Insider Blog: A Meeting with 'The Big Red One'

Posted Jun 18, 2010

The Chiefs Rookie Class rubbed shoulders with real American heroes during a visit Ft. Riley, KS

“No Mission Too Difficult,

No Sacrifice Too Great,

Duty First!”

Those are the words that the Chiefs rookie class was given to live by on Friday afternoon in Ft. Riley, Kansas. Former players Ricky Siglar and Gary Spani, as well as Chiefs President Denny Thum, also joined the rookies on their visit.

When you walk into the military headquarters at Ft. Riley, history hits home. “The Big Red One,” which is proudly displayed on buildings, murals, walkways and uniforms, is impossible to miss when touring the base. The emblem carries on the legendary status of real-life American heroes from our military’s past, present and future.

Dating clear back to World War I, if the United States Army has been called into action, the first infantry division housed at Ft. Riley likely led the charge. They were the first of the Allied Forces on the beaches of Normandy, the first to reach England and the first to fight the enemy in North Africa and Sicily in World War II. At times, the 1st Infantry Division spent six months in continuous action with the enemy.

And the list goes on…our troops from Ft. Riley were the first division called to fight in Vietnam. “The Big Red One” was also the first to lead the charge into Iraq during the first Gulf War.

See the common theme here?

The Fighting First is the oldest division in the United States Army and has seen continuous service since its berth in 1917. Much like the Chiefs uniform displays Lamar Hunt’s initials close to the heart, “The Big Red One” is worn with pride on the sleeve in Ft. Riley.

“It means a lot to wear ‘The Big Red One’ patch,” Sergeant Joshua Albright commented. “It’s the oldest infantry there is, dating all the way back to landing on the beaches at Normandy. It’s very nice to wear this, and I’m very proud to be a part of Big Red One.”

When Ft. Riley’s top leaders spoke, the Chiefs rookies resembled fully attentive platoon members. Kansas City’s newest professional footballers heard from the likes of BG David C. Petersen, CSM Darrell (Buddy) Wallace and other US Army personnel. Some of the players even climbed into tanks and gunners for a full, hands-on tour. They all took time to return the favor, posing for pictures and signing autographs for the soldiers and their families.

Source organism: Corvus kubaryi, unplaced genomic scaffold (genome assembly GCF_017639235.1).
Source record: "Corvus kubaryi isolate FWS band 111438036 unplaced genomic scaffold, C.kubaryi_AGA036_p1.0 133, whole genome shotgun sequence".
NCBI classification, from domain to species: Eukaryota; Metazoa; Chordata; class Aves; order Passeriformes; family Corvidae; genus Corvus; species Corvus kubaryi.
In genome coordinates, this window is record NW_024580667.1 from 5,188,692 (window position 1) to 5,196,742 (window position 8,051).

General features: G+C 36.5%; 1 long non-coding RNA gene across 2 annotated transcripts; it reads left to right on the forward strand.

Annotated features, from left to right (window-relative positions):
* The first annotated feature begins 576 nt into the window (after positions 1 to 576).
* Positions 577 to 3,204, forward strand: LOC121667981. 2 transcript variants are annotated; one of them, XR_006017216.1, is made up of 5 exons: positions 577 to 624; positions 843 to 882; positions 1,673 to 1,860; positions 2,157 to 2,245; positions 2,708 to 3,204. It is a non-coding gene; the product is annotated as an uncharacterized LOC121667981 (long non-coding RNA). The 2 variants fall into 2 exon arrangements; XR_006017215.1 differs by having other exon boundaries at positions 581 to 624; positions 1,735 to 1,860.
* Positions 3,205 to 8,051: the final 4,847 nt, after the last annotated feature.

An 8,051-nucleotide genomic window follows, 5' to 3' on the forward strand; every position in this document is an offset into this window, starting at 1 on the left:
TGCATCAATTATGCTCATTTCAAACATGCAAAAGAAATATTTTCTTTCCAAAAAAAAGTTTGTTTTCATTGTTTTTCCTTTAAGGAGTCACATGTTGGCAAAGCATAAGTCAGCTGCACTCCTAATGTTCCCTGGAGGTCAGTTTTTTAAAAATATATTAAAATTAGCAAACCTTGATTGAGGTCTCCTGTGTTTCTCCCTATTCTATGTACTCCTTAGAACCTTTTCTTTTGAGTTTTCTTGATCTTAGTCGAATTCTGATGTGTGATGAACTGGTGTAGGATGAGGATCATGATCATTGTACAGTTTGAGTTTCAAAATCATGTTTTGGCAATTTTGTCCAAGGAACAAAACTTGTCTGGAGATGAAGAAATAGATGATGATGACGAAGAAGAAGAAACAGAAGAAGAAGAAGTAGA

“I’ve always been a GI Joe type of guy,” WR Jeremy Horne said. “It was great getting out here and talking to all of the men and women here on the base.”

The base visit was the third such trip for the Chiefs over the last 45 days, made possible through the organization’s partnership with the Veterans of Foreign Wars Return The Favor Program. General Manager Scott Pioli and the defensive linemen paid a visit to Ft. Leavenworth, Kansas in early May, while head coach Todd Haley and the Chiefs quarterbacks and running backs trekked to Whiteman Air Force Base, Missouri a few weeks ago.

Ft. Riley represented one of three more military events that the Chiefs have currently scheduled.

“It means a lot to us,” Sergeant Joshua Albright said after giving WR Dexter McCluster a tour of his armored vehicle. “I know that my guys were excited to be here and able to see these football players. It’s nice to have professional players come down and show us that they support the things that we do. It means a lot to us.”

In each of the three base visits, it’s obvious that both parties have gotten more out of the event than autographs and pictures. The kids love to meet the players and the players enjoy interacting with the youngsters, but “talking shop” with men and women in the line of duty always ends up being the highlight of the day.

“It’s important for our players to get a chance to visit these bases,” Chiefs President Denny Thum said. “It’s a great chance to visit not only the troops, but their families and kids. It shows our thankfulness and appreciation for all they do in giving us our freedom and our way of life.”

On all three instances a military official has pointed to a link of shared values that connects professional athletes to military members, creating a special bond.

“There is a lot of symmetry there when you realize it,” said John McNeill, VFW assistant adjutant general. "Our military and our pro football team has basically the same character values – commitment, dedication, teamwork and sacrifice. When you share those values, you can relate with one another.”

The similarities between the two are certainly there, but the team members on the military side of things fight a much greater battle; one that isn’t decided by turnovers and first downs, but rather life and death.

“I think the soldier that are here on this base are tremendous athletes, just like our athletes,” Thum said. “But the one thing is that their life is on the line every single day and its important for our players to appreciate every single minute that they’re on the field, because the troops give us the great country that we live in today.”

The Chiefs are partnered with the VFW and you can be too. If you’d like to partner with the Chiefs and the VFW to assist our military and their families, text “RETURN” to 90999 or visit

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